Index of /dviware/dvi2bitmap
Version 1.0, 2015 January 12
dvi2bitmap is a utility to convert TeX DVI files directly to bitmaps,
without going through the complicated (and slow!) route of conversion
via PostScript and PNM. The prime motivation for this is to prepare
mathematical equations for inclusion in HTML files, but there are
plenty of uses beyond that. It uses the same kpathsea font-searching
library as other TeX programs, again as long as you have the
appropriate library installed.
* Written in C++.
* The program is a wrapper for libdvi2bitmap, a library which abstracts
DVI and PK files, Bitmaps, and various other objects supporting
* Supports GIF, XBM, XPM bitmaps as output, plus PNG if libpng is
* Can read DVI files from a non-seekable stream such as a pipe.
* Internally constructed bitmap is expandable.
* Integrated with the kpathsea path-searching algorithm, as used by other
TeX and DVI programs. It is not, however, dependent on it, so it
will still work happily if you don't have the library installed.
Can use a pre-set search path, or scripts, to find fonts instead.
* Can generate fonts on the fly.
* Highly configurable, and very fast. Designed for use in a batch
* Released under the GPL.
Configuring and building
To configure and build:
Important ./configure options are
* --with-png=... : points to the libpng library
* --with-kpathsea=... : points to the kpathsea library, for finding
TeX fonts; see the documentation for discussion
You can override the C++ compiler the configure script will choose by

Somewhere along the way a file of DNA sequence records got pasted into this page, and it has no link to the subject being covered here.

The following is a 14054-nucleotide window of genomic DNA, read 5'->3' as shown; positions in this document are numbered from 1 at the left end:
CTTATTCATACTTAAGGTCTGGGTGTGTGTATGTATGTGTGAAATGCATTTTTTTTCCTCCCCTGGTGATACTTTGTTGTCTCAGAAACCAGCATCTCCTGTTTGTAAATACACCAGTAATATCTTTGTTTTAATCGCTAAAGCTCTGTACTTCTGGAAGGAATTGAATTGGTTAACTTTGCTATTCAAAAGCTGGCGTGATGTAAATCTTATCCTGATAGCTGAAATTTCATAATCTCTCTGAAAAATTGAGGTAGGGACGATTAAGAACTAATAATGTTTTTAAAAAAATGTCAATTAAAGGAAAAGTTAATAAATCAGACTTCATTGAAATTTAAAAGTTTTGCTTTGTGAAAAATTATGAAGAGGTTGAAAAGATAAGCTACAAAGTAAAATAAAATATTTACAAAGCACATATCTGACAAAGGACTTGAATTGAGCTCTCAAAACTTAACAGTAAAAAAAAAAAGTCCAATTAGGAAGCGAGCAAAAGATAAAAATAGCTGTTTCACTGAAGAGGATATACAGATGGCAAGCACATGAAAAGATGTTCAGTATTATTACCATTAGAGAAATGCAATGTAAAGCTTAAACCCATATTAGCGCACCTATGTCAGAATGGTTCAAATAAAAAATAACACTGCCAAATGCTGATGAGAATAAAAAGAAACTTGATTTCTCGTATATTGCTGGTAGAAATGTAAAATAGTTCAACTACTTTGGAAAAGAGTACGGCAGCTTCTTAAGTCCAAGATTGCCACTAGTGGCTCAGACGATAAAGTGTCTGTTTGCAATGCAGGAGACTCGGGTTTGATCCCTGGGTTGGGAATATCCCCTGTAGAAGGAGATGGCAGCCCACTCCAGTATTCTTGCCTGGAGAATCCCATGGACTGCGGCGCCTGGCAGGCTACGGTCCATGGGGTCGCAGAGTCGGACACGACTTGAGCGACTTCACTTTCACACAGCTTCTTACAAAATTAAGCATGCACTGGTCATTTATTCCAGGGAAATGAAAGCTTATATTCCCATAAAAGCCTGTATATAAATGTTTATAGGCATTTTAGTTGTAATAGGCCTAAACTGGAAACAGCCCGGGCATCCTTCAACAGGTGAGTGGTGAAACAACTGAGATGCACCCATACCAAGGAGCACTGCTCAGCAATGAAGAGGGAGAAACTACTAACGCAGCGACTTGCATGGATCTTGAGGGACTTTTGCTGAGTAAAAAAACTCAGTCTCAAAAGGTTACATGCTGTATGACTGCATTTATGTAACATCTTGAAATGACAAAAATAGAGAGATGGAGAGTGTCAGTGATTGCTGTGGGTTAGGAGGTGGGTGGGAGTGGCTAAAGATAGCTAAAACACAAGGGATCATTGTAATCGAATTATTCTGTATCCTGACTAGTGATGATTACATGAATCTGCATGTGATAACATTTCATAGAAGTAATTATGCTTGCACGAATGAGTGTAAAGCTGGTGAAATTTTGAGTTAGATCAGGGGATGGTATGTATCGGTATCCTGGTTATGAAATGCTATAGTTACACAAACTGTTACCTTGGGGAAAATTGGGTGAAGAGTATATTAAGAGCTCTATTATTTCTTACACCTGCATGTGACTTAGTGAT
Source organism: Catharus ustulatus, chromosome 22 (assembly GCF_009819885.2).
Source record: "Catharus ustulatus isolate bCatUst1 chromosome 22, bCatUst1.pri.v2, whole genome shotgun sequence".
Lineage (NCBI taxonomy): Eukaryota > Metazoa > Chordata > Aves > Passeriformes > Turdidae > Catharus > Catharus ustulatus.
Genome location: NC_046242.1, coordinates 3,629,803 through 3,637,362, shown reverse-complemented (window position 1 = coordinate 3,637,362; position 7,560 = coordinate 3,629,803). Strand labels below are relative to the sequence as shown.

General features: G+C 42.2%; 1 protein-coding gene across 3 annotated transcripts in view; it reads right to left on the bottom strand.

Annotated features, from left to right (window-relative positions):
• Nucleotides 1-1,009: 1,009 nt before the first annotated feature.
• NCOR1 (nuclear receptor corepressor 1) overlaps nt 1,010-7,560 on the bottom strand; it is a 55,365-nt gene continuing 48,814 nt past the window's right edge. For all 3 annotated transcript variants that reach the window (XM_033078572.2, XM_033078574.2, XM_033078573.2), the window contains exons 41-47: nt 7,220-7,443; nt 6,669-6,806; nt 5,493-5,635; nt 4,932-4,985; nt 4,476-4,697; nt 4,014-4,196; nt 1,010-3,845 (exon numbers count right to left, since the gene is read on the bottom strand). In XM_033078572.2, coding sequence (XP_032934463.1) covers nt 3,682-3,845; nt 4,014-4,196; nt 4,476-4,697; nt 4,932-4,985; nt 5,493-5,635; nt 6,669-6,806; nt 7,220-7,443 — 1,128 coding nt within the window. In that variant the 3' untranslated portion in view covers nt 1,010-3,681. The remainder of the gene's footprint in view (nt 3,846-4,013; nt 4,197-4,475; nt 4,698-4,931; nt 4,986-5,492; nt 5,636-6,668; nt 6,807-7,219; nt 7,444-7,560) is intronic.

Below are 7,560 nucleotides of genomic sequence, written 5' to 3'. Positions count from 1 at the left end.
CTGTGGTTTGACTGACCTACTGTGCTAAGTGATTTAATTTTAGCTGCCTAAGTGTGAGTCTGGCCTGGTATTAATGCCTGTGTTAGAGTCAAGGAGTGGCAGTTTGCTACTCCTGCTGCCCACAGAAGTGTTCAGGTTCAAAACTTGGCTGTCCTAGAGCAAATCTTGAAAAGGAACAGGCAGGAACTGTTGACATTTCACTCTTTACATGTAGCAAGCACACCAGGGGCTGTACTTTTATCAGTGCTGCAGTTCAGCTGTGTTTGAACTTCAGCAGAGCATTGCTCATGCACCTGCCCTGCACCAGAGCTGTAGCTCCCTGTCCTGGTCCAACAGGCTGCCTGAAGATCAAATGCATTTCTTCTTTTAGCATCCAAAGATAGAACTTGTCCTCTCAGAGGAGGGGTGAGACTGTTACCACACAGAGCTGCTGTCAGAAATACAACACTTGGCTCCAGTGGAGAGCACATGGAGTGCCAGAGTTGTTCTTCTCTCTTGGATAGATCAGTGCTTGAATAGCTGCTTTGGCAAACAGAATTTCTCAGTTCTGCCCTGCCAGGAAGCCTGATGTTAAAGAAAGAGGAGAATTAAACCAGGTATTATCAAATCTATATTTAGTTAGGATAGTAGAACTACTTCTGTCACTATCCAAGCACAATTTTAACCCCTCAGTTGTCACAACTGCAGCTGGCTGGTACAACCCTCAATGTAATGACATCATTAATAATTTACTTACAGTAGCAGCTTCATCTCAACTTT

setting the environment variable CXX, either via `CXX=cxx ./configure'
or `env CXX=cxx ./configure', depending on your shell. Choose the
install location with the argument --prefix.
Since this program uses `standard' TeX fonts, but at resolutions
appropriate for screens rather than paper, there is a certain fuss
involved in generating, and after that, finding, these fonts. If you
have the `kpathsea' library installed, then this should Just Work.
Failing that, you might have to set an environment variable. See the
section of the manual entitled `Finding fonts' for some discussion of
this. As well, it's a good idea to give the command
(cd test; make)
after you've built the distribution. As well as testing the program,
this attempts to give you some advice about what you need to do on
your particular system to tell dvi2bitmap where its fonts are.
The program can work with the kpathsea library. This is the same
path-searching library which several TeX implementations use to find
fonts (and more). If you wish to use this (you should, if you can),
then give the option `--with-kpathsea' to the configure command, again
optionally specifying a path, and if the library is installed on your
machine, the program will use it. To build the library, see the
discussion on 'building kpathsea' below.
If you want it to be able to generate GIFs, then give the configure
option `--enable-gif'. Starting in 2005, this is enabled by default,
since the Unisys patents appear to have expired in 2004. You can
disable the ability to generate GIFs (probably a good plan, if you
have the PNG library available) with the option `--disable-gif'.
If you want it to be able to generate PNG files (much better, since